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In 2006, a California death row inmate sued, arguing that California’s execution protocol violated the Eighth Amendment. The district court stayed the execution. After the state promulgated a new execution protocol, the District Attorneys of three counties unsuccessfully sought to intervene. While the District Attorneys’ appeal was pending, Governor Newsom withdrew California’s execution protocol and placed a moratorium on executions. The plaintiffs voluntarily dismissed their suit subject to conditions.The Ninth Circuit first held that this appeal was not mooted by Governor Newsom’s Order or by the stipulated dismissal. Nothing prevented Governor Newsom, or a future Governor, from withdrawing the Order and proceeding with preparations for executions. The suit could be revived upon the occurrence of any of three events specified in the Stipulation.The district court properly denied intervention as of right under Fed. R. Civ. P. 24(a) because the District Attorneys had not shown a significant protectable interest in the litigation. California law does not authorize them to defend constitutional challenges to execution protocols. The litigation concerned only the method by which the state may perform executions. The District Attorneys have neither the authority to choose a method of execution nor to represent the state entity that makes that choice. The district court properly denied permissive intervention under Fed. R. Civ. P. 24(b): there was no common question of law or fact between the District Attorneys’ claim or defense and the main action; intervention would delay the already long-drawn-out litigation. View "Cooper v. Newsom" on Justia Law

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After plaintiff and Thunder Studios filed suit against defendants in federal district court, the jury found that defendants committed the tort of stalking under California Civil Code 1708.7. In this case, defendants hired protestors, organized leafletting, hired a van to drive around Los Angeles with a message on its side, and published emails online to make the public aware of their views of plaintiff’s business practices.The Ninth Circuit held that defendants' speech and speech-related conduct was protected under the First Amendment and was therefore excluded from section 1708.7. The panel explained that the First Amendment applied to the speech and speech-related conduct of defendants, who were outside the United States at all relevant times, because their speech and speech-related conduct were directed at and received by California residents. The panel need not, and did not, here consider under what other circumstances a noncitizen living abroad has standing to claim the protections of the First Amendment. The panel also held that none of defendants' conduct constituted a "true threat" outside the protection of the First Amendment. Therefore, because defendants' conduct in California was constitutionally protected under section 1708.7(b)(1), there is no "pattern of conduct" that can support a judgment based on a violation of the California statute. Accordingly, the panel reversed and remanded with instructions. View "Thunder Studios, Inc. v. Kazal" on Justia Law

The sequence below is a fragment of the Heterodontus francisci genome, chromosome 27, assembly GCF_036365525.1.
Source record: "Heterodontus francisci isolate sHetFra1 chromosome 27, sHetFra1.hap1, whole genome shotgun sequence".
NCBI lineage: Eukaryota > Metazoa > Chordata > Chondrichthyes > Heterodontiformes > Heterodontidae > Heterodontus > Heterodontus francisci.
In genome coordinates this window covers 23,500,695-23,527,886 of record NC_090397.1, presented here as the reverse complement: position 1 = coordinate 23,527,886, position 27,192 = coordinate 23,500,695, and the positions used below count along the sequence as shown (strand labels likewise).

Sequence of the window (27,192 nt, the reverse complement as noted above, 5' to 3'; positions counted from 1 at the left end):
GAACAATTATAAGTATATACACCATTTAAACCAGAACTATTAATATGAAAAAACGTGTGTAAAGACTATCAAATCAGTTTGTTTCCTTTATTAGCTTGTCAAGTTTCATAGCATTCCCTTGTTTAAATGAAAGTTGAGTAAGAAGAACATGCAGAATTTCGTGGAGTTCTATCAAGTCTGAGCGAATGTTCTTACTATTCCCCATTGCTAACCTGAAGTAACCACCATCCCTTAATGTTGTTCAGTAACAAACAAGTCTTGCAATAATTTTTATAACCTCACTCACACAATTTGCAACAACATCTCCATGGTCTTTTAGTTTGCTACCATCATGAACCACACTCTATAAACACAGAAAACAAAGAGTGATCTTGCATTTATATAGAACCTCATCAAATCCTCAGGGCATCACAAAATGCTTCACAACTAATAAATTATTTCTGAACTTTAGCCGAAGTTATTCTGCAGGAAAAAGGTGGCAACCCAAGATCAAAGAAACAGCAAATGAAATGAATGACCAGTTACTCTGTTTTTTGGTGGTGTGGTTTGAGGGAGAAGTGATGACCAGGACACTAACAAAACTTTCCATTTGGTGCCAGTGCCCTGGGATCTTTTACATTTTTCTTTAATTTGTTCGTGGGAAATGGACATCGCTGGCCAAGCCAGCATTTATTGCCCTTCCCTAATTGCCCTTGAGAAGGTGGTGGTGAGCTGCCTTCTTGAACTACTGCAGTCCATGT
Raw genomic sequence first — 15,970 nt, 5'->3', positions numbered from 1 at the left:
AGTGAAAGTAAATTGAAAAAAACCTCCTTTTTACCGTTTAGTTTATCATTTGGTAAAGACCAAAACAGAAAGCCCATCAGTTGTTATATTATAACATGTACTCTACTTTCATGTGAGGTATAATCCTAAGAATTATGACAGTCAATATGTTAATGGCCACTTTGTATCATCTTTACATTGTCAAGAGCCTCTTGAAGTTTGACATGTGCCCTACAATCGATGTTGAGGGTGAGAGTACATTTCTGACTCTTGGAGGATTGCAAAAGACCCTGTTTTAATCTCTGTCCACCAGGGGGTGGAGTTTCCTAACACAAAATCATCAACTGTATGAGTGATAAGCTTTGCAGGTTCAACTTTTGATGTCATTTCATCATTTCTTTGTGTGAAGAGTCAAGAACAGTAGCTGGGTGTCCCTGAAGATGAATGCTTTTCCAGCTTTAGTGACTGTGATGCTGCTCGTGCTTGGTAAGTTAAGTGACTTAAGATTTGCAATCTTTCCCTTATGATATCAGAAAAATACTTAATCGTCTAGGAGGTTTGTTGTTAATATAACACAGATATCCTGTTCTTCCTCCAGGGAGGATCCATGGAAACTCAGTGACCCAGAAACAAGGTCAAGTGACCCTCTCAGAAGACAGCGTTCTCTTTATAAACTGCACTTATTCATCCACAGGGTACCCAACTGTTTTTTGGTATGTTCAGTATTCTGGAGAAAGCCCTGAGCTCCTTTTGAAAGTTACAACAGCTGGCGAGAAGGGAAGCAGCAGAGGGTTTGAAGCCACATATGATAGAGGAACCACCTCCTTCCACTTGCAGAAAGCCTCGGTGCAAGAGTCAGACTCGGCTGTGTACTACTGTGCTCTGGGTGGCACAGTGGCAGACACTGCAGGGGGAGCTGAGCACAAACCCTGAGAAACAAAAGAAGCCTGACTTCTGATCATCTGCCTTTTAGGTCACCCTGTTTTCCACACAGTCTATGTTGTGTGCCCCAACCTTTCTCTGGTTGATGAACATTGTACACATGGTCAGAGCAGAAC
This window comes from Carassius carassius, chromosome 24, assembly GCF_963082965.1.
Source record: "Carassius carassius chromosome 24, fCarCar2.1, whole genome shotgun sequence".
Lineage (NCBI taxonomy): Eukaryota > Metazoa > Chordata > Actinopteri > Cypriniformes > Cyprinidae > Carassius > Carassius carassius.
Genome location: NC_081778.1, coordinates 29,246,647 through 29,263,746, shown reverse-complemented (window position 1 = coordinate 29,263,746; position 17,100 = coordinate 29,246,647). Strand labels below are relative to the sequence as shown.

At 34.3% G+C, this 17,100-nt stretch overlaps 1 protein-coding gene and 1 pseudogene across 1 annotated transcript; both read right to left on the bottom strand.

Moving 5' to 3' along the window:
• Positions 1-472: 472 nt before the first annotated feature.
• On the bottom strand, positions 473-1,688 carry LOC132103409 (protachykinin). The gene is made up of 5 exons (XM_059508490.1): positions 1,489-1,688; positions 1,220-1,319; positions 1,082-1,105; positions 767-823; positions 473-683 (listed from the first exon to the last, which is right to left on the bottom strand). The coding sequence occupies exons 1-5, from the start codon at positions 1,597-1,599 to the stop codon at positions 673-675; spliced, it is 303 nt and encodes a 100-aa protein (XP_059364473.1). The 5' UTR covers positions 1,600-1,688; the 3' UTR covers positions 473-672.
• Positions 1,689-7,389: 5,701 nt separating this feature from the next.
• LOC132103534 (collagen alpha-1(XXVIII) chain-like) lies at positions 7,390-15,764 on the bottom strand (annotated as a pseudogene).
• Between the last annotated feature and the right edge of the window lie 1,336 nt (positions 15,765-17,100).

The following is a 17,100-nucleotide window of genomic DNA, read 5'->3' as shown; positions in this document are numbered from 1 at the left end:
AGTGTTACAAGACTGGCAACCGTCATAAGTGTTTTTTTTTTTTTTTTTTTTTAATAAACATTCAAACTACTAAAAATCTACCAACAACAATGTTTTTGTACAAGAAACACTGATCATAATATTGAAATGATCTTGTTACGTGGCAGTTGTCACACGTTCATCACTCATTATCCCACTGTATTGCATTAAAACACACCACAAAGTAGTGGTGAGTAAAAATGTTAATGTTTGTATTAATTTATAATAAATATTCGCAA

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The Ninth Circuit affirmed the district court's denial of a habeas corpus petition challenging petitioner's jury conviction for two counts of first-degree murder and his capital sentence. The panel applied the deferential standard of review in the Antiterrorism and Effective Death Penalty Act (AEDPA) and held that the district court properly denied petitioner's claims that his trial counsel was ineffective in not renewing a motion to change venue based on pretrial publicity and in failing to develop additional mitigating evidence. Furthermore, petitioner did not show that the California Supreme Court's denial of his claim that his trial counsel was ineffective in failing to renew the change of venue motion after jury selection was an unreasonable application of Strickland v. Washington.The panel granted petitioner's request to expand the certificate of appealability to include his claim that counsel acted ineffectively in not seeking a further continuance to develop additional mitigating evidence for the penalty phase. However, the panel concluded that petitioner has not shown he is entitled to relief under Strickland for counsel's investigation and presentation of mitigating evidence at the penalty phase or for counsel's related determination not to seek a further continuance. Furthermore, even assuming that counsel's performance was constitutionally defective, petitioner cannot show prejudice under AEDPA's deferential standard of review. View "Bolin v. Davis" on Justia Law